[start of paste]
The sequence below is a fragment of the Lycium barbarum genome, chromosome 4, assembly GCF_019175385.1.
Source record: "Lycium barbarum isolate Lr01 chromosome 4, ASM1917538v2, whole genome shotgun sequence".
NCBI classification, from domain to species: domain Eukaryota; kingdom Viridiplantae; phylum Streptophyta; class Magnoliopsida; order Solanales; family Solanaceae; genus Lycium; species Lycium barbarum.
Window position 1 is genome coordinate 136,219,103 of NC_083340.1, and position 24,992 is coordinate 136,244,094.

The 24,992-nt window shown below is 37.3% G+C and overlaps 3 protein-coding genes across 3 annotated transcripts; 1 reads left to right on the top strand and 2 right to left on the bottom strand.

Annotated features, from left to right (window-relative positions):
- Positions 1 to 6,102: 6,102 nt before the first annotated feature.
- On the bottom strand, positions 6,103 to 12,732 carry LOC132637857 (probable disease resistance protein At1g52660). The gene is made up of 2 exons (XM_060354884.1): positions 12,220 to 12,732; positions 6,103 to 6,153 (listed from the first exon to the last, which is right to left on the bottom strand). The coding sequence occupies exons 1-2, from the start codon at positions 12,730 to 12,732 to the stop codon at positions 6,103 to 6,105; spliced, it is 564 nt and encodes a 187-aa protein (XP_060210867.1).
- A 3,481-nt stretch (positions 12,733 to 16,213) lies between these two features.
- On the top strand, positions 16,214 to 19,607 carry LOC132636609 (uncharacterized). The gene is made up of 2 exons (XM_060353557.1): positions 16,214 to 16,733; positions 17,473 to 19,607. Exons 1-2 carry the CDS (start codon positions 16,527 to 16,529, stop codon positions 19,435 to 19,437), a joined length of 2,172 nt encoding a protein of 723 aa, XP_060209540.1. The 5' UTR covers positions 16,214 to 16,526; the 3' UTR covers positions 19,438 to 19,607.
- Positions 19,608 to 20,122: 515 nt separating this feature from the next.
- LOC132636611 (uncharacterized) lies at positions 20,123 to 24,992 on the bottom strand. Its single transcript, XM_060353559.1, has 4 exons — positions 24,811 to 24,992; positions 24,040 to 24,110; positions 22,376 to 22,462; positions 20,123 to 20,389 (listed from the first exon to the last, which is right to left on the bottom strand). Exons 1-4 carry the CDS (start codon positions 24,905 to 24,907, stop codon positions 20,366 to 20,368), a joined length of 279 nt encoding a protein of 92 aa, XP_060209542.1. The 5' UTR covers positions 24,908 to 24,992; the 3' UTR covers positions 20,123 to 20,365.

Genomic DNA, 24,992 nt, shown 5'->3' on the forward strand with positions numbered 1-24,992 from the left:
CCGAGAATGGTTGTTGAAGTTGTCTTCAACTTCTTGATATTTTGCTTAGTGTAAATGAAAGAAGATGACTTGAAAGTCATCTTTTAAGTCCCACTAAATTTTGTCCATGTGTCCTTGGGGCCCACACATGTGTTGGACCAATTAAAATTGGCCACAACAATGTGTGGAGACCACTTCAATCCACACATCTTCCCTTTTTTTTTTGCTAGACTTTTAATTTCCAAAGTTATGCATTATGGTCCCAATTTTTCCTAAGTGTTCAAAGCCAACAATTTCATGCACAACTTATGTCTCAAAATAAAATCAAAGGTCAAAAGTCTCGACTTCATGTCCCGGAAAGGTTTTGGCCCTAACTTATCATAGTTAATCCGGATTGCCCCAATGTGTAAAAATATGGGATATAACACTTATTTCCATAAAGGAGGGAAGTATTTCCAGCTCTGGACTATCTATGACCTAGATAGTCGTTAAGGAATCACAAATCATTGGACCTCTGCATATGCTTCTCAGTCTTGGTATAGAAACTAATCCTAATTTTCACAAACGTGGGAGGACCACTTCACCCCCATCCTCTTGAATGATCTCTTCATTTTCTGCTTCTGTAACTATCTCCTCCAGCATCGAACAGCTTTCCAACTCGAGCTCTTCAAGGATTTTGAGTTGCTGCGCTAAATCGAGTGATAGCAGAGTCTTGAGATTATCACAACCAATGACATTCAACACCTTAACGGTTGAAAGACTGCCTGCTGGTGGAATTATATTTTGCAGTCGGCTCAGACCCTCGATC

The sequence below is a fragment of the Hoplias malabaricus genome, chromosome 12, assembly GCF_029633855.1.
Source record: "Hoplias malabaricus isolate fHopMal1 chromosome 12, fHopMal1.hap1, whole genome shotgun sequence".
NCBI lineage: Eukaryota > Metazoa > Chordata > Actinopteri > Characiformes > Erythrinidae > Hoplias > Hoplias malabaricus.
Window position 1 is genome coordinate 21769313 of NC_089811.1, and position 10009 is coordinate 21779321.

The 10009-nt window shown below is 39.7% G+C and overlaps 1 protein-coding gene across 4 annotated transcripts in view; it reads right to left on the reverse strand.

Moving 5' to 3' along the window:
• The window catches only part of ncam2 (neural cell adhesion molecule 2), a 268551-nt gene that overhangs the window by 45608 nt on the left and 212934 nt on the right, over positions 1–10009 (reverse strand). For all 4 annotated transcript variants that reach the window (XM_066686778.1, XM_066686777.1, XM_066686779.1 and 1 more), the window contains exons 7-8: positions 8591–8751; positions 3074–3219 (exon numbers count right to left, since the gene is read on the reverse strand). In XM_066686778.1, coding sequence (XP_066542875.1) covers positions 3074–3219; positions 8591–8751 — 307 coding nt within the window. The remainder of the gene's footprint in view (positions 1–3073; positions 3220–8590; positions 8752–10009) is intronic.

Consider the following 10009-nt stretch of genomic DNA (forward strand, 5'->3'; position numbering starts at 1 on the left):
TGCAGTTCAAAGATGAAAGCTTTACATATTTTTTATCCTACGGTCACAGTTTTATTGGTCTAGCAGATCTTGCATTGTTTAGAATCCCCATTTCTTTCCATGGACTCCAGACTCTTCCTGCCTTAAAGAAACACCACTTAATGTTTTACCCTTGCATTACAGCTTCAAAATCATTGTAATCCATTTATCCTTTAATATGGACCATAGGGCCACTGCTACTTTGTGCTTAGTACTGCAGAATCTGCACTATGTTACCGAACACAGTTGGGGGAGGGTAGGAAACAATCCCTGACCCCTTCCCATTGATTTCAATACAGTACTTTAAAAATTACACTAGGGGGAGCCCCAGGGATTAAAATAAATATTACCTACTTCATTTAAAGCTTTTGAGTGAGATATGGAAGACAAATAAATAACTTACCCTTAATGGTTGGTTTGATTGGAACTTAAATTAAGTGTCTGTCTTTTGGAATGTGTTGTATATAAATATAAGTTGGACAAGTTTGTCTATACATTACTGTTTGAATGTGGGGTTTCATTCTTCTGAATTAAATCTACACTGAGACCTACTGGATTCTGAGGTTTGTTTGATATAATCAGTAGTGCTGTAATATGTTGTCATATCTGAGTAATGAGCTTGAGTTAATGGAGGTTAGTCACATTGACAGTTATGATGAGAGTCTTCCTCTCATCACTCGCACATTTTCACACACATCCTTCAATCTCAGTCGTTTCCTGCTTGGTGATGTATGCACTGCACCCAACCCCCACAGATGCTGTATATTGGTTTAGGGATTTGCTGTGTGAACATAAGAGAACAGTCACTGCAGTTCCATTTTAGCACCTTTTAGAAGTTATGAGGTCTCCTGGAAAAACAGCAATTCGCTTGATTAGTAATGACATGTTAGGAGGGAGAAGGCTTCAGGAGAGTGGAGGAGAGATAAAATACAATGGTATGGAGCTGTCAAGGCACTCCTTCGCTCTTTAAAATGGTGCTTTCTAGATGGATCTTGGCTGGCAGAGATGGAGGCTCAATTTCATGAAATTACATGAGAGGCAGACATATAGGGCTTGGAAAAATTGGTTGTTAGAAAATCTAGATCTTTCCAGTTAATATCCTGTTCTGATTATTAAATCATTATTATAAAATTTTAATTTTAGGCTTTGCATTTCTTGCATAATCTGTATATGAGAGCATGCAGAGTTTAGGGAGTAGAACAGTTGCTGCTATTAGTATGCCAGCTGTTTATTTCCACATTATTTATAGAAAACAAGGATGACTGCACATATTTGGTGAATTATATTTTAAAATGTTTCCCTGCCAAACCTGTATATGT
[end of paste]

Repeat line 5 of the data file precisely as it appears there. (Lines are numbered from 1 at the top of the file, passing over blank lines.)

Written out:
The 24,992-nt window shown below is 37.3% G+C and overlaps 3 protein-coding genes across 3 annotated transcripts; 1 reads left to right on the top strand and 2 right to left on the bottom strand.